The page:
Review | Hillbilly Elegy | 2020
|HILLBILLY ELEGY: (L to R) Glenn Close ("Mamaw”), Amy Adams (“Bev”). Photo Cr. Lacey Terrell/NETFLIX © 2020|
Based on J.D. Vance's popular 2016 memoir, Hillbilly Elegy has managed to become the latest lightning rod in the culture wars for its depiction of poverty in rural Appalachia. Embraced by conservatives as a portrait of the "silent majority" left behind by the political establishment, the film has become something of a cause célèbre for Trump supporters and critics of "the left" (especially in Oscar blogger circles), who accuse the film's detractors of being "coastal elites" who look down their noses at the white rural working class.
The film follows Vance from childhood to college, raised in a hardscrabble existence by his indomitable grandmother (Glenn Close) while trying to help his often abusive mother (Amy Adams) overcome a crippling addiction to heroin. Through sheer force of will, his grandmother inspires him to work harder and overcome his circumstances, eventually leading him to Yale law school and a lucrative career at a prestigious law firm. It's a classic rags-to-riches story, that unfortunately comes at the expense of an entire region, throwing impoverished mountain folk under the bus as merely a circumstance that must be overcome in order to succeed in life.
Ultimately, it's the bootstrap myth disguised and an inspiring story of a boy from the hollers of Appalachia who makes good and goes to Yale. But its measure of success and self fulfillment is shallow and short-sighted, ignoring the systemic factors cause poverty and encourage addiction. That Hillbilly Elegy has been turned into a symbol of the culture war by conservatives betrays not only their ignorance of rural Appalachia, but their utter contempt for people living in poverty.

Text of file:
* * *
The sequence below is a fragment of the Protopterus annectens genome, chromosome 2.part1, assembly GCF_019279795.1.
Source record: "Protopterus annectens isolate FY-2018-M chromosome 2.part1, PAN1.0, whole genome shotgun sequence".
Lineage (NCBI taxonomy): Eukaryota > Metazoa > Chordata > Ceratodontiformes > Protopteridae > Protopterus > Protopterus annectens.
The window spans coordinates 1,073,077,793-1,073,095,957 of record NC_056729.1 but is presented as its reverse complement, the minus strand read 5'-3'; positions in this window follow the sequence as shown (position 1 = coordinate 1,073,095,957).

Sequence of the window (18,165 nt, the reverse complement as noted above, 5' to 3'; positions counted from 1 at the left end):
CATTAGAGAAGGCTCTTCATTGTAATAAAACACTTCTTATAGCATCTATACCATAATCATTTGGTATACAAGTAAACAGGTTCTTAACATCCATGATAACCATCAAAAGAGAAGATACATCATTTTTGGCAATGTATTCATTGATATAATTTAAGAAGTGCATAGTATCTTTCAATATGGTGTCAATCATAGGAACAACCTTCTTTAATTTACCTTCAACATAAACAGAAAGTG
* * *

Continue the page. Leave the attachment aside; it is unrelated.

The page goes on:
Although its biggest issues comes formats POV, with Vance positioning himself as the pure of heart hero who rises to the top in spite of his surroundings, the film itself looks and feels like a TV movie of the week from the 90s. Director Ron Howard was probably ill-suited to this material. Saddled with a weak screenplay that hangs its flashback structure on ham-fisted narration that often sounds like rejected ideas from treacly inspirational posters, the film sidelines its strongest performers and hangs the entire film on relative newcomers who just can't keep up. Close is acting the hell out of this, but the film itself is dull as dishwater, its over-the-top histrionics veering more into soap opera material that can't even be bothered to at least be interesting. As someone who actually lives in rural Appalachia and works directly with impoverished communities, Hillbilly Elegy often feels like a coastal fantasy of what "hillbillies" are really like. Close's performance is as close to authenticity as the film ever gets. And while Howard does his best to scrub the book's political posturing, it still reeks of the most insidious kind of classism, leaving behind a bland and lifeless film that has little to say. It's not just that the film doesn't seem to understand rural Appalachia, it's that it doesn't even seem to try, creating a self-satisfied piece of poverty porn that betrays the very people it claims to exalt.